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Wallace leads The W to attacking victory

 

Mississippi University for  Women’s women’s basketball coach Howard White Jr. reacts to a play Monday in the team’s season opener against Blue Mountain College at Pohl  Gymnasium in Columbus.

Mississippi University for Women’s women’s basketball coach Howard White Jr. reacts to a play Monday in the team’s season opener against Blue Mountain College at Pohl Gymnasium in Columbus. Photo by: Chris McDill/Special to The Dispatch

 

Mississippi University for Women junior guard Rokila Wallace goes up for two of her 17 points Monday night.

Mississippi University for Women junior guard Rokila Wallace goes up for two of her 17 points Monday night.
Photo by: Chris McDill/Special to The Dispatch

 

 

Adam Minichino

 

 

The outcome already had been decided, but Rokila Wallace and the Mississippi University for Women's women's basketball team weren't going to stop. 

 

The former Columbus High School standout collected the pass and shifted into fifth gear. The junior guard raced down the lane and converted the up-tempo move with a layup. 

 

In front of The W bench, coach Howard White Jr.'s clapping reverberated throughout Pohl Gymnasium as he said, "Let's go baby. That's the way we play."  

 

The W's aggressive style produced 42 points in the paint en route to a 61-36 victory against NAIA-member Blue Mountain College in the team's home opener. 

 

"Coach is all motivation," Wallace said. "We know who we can outrun and we can't outrun. We look over there at him to know when we should do it. Nine times out of 10 our speed compared to somebody else's speed we know we can outrun, we don't hesitate to look. We just go with it." 

 

Wallace led the charge with 17 points and six rebounds, while former West Point High standout Qiayon Bailey had 14 points and 16 rebounds. Autumn Taylor added 11 points and eight rebounds to help The W (3-0), which is ranked No. 2 in the United States Collegiate Athletic Association (USCAA) poll, kick off the night in style. 

 

Wallace smiled and said White Jr. fusses at the Owls when they don't push the tempo and try to beat opponents down the court. The proof came in the final quarter, as the Owls, who led 44-30 entering the final quarter, scored 14 of their final 17 points in the paint. 

 

"It just depends on who we have on the floor," White Jr. said. "I try to put two big people on the floor at the same time. Keke (Jones) runs the floor pretty well. She has asthma, so I have to monitor her minutes. If we start to push too much, we have to get her out of the game. ... We don't really have a big dropoff when we bring them off the bench." 

 

Wallace is one of a handful of guards in a deep backcourt. Bailey, Keyahna (KeKe) Jones, and Tenazhia Hinkson give the Owls balance in the front court and willing participants to run with the guards. Earlier in the fourth quarter, Jones ran the court and rebounded a missed drive by Wallace and scored. The putback was just another instance of the Owls helping each other. During a stoppage of play prior to that sequence, Wallace earned an unofficial "assist" when she bent down and tied the sneaker of Jones, who apparently had jammed a pinkie finger earlier in the game.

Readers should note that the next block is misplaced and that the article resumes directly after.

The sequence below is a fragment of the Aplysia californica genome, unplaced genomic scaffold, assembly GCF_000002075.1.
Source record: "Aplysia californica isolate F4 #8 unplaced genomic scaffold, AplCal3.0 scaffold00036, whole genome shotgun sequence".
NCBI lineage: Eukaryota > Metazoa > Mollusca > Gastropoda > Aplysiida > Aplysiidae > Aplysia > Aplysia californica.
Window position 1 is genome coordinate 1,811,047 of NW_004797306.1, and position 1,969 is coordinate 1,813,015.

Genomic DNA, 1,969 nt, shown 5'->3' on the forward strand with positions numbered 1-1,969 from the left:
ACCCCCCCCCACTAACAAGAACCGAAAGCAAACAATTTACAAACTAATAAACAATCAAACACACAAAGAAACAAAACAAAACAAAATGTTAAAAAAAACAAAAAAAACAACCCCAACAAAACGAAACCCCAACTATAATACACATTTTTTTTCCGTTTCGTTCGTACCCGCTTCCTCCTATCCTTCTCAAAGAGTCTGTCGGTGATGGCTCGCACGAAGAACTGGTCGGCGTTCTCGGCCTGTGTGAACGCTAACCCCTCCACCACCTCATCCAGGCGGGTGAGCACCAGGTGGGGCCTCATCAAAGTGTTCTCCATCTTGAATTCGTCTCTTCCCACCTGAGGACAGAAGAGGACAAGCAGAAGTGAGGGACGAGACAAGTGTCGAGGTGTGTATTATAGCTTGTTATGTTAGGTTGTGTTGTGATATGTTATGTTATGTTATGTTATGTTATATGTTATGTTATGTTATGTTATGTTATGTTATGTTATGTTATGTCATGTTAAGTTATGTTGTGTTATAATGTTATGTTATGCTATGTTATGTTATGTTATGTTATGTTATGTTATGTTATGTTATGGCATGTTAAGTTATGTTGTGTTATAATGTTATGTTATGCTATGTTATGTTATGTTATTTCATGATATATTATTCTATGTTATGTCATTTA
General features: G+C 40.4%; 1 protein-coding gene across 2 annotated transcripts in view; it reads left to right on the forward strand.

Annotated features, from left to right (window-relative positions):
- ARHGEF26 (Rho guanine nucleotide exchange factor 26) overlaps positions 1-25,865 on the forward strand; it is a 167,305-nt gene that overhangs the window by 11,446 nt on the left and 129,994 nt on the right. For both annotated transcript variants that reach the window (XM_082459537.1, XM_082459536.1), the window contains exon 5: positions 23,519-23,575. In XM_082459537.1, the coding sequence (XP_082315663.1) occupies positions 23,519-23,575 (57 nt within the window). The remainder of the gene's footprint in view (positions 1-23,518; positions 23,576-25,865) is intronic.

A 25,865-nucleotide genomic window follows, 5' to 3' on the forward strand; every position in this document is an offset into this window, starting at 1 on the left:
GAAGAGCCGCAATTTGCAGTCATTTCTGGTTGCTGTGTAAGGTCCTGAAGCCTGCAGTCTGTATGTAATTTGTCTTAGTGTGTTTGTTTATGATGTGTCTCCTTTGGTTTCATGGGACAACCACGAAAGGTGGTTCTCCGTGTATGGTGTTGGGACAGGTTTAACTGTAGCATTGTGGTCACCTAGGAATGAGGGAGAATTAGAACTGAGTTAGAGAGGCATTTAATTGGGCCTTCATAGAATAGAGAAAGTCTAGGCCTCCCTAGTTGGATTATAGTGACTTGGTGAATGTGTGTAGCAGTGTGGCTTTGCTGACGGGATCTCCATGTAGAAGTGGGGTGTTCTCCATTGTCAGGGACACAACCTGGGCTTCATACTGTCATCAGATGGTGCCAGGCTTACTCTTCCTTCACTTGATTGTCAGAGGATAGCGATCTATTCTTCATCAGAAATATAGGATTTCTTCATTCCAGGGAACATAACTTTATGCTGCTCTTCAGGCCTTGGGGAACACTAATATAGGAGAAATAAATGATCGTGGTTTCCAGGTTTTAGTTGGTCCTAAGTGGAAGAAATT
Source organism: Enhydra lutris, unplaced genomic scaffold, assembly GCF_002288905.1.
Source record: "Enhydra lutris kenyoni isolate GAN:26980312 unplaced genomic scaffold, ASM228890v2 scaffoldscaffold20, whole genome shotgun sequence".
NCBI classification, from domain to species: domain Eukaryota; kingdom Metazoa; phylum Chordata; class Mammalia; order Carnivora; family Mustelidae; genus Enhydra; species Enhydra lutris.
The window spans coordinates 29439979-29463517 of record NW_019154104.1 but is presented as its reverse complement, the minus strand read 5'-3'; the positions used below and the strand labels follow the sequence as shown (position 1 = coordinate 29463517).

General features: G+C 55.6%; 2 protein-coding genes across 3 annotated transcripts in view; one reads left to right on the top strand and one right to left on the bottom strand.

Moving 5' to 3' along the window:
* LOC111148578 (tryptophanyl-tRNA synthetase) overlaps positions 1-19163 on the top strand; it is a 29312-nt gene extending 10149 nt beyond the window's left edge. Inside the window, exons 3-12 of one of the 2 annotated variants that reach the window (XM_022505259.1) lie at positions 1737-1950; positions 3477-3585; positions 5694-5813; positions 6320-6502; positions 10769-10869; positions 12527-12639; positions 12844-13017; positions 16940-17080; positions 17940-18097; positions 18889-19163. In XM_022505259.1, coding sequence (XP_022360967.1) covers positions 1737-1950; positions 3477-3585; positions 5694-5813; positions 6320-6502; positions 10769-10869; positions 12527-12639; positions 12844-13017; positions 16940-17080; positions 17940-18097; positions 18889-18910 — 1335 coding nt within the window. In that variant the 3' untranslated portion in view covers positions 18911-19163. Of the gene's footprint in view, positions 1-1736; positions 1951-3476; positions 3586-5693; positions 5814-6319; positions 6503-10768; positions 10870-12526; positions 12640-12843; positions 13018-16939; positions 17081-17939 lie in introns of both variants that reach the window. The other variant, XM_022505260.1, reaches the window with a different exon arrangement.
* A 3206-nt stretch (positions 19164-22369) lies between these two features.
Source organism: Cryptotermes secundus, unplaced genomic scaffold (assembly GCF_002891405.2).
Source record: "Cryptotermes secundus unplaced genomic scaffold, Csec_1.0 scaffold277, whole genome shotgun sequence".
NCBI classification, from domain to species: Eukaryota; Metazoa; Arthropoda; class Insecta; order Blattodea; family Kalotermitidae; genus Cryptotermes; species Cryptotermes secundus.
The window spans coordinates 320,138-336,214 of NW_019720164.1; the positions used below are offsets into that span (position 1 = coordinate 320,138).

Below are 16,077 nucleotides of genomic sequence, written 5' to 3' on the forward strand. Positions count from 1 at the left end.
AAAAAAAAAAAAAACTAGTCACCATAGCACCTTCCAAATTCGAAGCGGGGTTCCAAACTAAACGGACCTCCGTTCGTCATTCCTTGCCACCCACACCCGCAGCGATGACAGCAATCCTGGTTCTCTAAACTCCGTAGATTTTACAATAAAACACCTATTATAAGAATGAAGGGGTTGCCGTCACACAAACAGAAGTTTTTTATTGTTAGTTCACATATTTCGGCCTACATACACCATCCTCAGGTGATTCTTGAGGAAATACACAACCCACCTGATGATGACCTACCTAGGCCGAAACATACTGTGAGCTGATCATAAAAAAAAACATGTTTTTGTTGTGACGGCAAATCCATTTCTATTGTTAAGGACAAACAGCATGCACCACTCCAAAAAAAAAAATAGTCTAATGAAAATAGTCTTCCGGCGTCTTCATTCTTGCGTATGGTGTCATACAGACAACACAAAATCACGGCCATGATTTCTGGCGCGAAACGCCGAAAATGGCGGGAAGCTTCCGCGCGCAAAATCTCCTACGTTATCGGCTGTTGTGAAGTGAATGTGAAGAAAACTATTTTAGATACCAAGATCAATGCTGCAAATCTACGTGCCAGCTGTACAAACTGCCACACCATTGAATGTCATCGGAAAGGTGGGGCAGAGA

Wallace, who is coming off the bench, used the word "chemistry" to describe the success the Owls have had in the first week of the season. She said all of the players have fit into their roles thanks to the work they have done in practice. 

 

"We know our teammates when we're on the floor together," Wallace said. "Coach just lets us play. He knows when we're in our game and when we're not in our game. ... Everybody has a role. It doesn't matter if you're on the bench. If you're on the bench, you cheer with your team because when we go to the national championship it ain't going to be the five on the floor who are going to get a ring. Everybody is going to get one." 

 

White Jr. said the Owls hope to add even more depth to their front court as Meosha Barnum gets healthy. He didn't deny, though, that the backcourt is the strength of team. He said that lends itself to an attacking brand of basketball. 

 

"I preach that to them all of the time," White Jr. said. "You have to put pressure on the defense. You have to be in attack mode. We can shoot the ball. We're not a great, great shooting team, but we're better -- that's our strength -- attacking the basket and getting the ball inside." 

 

The W had a 55-38 rebounding edge to solidify White Jr.'s point about his team's strength. The Owls also limited their turnovers to 13, which enabled them to get more opportunities to score on a night when they were 23-for-59 (39 percent) from the field. The W limited Blue Mountain (1-2) to 22.9-percent shooting (16-for-70) from the field. 

 

"Our matchup zone is probably our best defense right now," White Jr. said. "We figured some things out in Denver about how we need to play. We still have to get some rotations down and everything, but other than that, they're doing a pretty good job at it." 

 

The W will return to action at 5:30 p.m. Thursday at Rust College in Holly Springs. 

 

Follow Dispatch sports editor Adam Minichino on Twitter @ctsportseditor

 

Adam Minichino is the Sports Editor for The Commercial Dispatch.

 

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